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Deletion of Androgen Receptor in LepRb Cells Improves Estrous Cycles in
Prenatally Androgenized Mice.
Authors Cara AL, Burger LL, Beekly BG, Allen SJ, Henson EL, Auchus RJ, Myers MG, Moenter
SM, Elias CF
Submitted By Submitted Externally on 3/10/2023
Status Published
Journal Endocrinology
Year 2023
Date Published 1/1/2023
Volume : Pages 164 : Not Specified
PubMed Reference 36683455
Abstract Androgens are steroid hormones crucial for sexual differentiation of the brain
and reproductive function. In excess, however, androgens may decrease fertility
as observed in polycystic ovary syndrome, a common endocrine disorder
characterized by oligo/anovulation and/or polycystic ovaries. Hyperandrogenism
may also disrupt energy homeostasis, inducing higher central adiposity, insulin
resistance, and glucose intolerance, which may exacerbate reproductive
dysfunction. Androgens bind to androgen receptors (ARs), which are expressed in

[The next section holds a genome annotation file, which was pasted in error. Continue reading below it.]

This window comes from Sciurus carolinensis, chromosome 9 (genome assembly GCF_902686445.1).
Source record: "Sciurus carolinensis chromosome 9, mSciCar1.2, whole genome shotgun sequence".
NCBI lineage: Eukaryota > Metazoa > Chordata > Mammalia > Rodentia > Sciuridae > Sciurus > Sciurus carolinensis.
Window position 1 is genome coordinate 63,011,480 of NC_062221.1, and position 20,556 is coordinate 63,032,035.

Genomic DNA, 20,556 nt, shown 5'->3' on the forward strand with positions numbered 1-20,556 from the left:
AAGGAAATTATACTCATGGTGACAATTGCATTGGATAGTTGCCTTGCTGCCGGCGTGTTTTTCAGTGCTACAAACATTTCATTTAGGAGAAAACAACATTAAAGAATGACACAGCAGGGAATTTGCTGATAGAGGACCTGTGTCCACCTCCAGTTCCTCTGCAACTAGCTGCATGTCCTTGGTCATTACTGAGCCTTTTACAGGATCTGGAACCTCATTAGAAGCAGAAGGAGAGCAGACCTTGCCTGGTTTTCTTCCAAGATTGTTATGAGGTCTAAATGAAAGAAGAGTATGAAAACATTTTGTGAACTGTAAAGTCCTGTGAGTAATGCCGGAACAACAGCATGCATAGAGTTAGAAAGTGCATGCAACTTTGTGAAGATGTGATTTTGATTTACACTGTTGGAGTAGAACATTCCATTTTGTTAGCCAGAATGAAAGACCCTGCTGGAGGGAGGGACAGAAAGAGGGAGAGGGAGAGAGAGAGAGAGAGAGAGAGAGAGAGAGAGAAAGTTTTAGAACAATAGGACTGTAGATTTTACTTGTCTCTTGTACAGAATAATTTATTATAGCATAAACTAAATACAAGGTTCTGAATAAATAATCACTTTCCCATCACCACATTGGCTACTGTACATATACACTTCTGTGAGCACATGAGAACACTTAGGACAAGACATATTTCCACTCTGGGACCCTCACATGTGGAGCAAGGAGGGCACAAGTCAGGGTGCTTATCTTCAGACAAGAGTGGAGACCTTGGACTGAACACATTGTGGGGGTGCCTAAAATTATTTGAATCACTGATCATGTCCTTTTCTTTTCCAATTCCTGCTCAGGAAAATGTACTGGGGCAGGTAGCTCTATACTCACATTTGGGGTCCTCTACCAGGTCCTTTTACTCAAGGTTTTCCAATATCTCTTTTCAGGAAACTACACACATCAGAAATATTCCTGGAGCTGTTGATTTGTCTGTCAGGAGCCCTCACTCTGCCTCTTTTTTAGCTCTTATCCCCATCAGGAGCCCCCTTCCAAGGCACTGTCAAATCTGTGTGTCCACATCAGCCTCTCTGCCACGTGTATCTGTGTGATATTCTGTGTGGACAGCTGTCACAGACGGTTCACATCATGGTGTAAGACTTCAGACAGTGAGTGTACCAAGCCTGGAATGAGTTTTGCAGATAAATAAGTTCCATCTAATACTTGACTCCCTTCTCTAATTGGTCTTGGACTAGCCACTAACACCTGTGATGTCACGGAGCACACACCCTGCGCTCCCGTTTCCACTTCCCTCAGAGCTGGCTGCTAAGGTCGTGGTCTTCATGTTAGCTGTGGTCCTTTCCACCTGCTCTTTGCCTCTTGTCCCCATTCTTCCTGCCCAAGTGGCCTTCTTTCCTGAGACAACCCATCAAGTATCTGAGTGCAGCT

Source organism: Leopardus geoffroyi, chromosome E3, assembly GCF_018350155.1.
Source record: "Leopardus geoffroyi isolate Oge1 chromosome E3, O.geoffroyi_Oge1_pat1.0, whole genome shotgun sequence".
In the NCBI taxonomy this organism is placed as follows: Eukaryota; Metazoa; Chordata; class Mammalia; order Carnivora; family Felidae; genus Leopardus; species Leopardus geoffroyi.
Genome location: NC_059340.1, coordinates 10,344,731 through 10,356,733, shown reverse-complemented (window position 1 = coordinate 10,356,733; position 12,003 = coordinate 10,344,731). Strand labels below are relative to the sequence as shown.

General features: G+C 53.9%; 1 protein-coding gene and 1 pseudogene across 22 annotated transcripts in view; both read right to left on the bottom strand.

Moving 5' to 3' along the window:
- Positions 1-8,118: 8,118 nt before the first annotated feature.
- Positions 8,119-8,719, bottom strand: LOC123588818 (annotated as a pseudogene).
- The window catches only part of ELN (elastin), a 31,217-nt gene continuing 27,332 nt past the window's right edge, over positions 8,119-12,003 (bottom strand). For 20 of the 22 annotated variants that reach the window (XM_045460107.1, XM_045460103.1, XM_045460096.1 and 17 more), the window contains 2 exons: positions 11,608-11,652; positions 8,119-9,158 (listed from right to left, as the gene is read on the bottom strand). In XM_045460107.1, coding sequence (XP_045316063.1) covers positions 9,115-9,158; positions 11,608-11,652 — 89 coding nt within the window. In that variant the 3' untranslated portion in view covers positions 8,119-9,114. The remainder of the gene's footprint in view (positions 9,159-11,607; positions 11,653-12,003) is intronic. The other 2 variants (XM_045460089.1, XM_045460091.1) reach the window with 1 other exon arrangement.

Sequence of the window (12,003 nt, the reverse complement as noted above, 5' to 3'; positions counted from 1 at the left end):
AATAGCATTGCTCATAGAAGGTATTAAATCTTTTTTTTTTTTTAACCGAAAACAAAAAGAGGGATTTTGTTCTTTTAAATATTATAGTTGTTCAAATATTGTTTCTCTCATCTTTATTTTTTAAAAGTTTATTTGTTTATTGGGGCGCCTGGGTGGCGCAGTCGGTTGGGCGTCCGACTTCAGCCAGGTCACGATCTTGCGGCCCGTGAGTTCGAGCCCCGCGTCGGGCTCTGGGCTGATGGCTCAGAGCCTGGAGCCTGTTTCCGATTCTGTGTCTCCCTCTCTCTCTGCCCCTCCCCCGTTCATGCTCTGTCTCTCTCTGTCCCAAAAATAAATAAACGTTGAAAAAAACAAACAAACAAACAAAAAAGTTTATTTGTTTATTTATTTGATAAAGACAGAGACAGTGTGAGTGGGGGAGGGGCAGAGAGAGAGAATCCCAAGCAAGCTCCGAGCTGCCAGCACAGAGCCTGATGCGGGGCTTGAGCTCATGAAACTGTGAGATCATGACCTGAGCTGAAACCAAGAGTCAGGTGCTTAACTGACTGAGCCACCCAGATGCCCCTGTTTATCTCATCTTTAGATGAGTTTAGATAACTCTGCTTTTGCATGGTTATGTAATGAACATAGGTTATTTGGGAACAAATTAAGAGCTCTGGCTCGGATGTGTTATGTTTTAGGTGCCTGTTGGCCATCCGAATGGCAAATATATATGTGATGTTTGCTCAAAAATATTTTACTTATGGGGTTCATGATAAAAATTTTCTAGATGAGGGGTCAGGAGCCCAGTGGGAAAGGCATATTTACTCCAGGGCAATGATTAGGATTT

many reproductive and metabolic tissues, including brain sites that regulate the
hypothalamo-pituitary-gonadal axis and energy homeostasis. The neuronal
populations affected by androgen excess, however, have not been defined. We and
others have shown that, in mice, AR is highly expressed in leptin receptor
(LepRb) neurons, particularly in the arcuate (ARH) and the ventral premammillary
nuclei (PMv). Here, we assessed if LepRb neurons, which are critical in the
central regulation of energy homeostasis and exert permissive actions on puberty
and fertility, have a role in the pathogenesis of female hyperandrogenism.
Prenatally androgenized (PNA) mice lacking AR in LepRb cells (LepRb?AR) show no
changes in body mass, body composition, glucose homeostasis, or sexual
maturation. They do show, however, a remarkable improvement of estrous cycles
combined with normalization of ovary morphology compared to PNA controls. Our
findings indicate that the prenatal androgenization effects on adult
reproductive physiology (ie, anestrus and anovulation) are mediated by a
subpopulation of LepRb neurons directly sensitive to androgens. They also
suggest that the effects of hyperandrogenism on sexual maturation and
reproductive function in adult females are controlled by distinct neural


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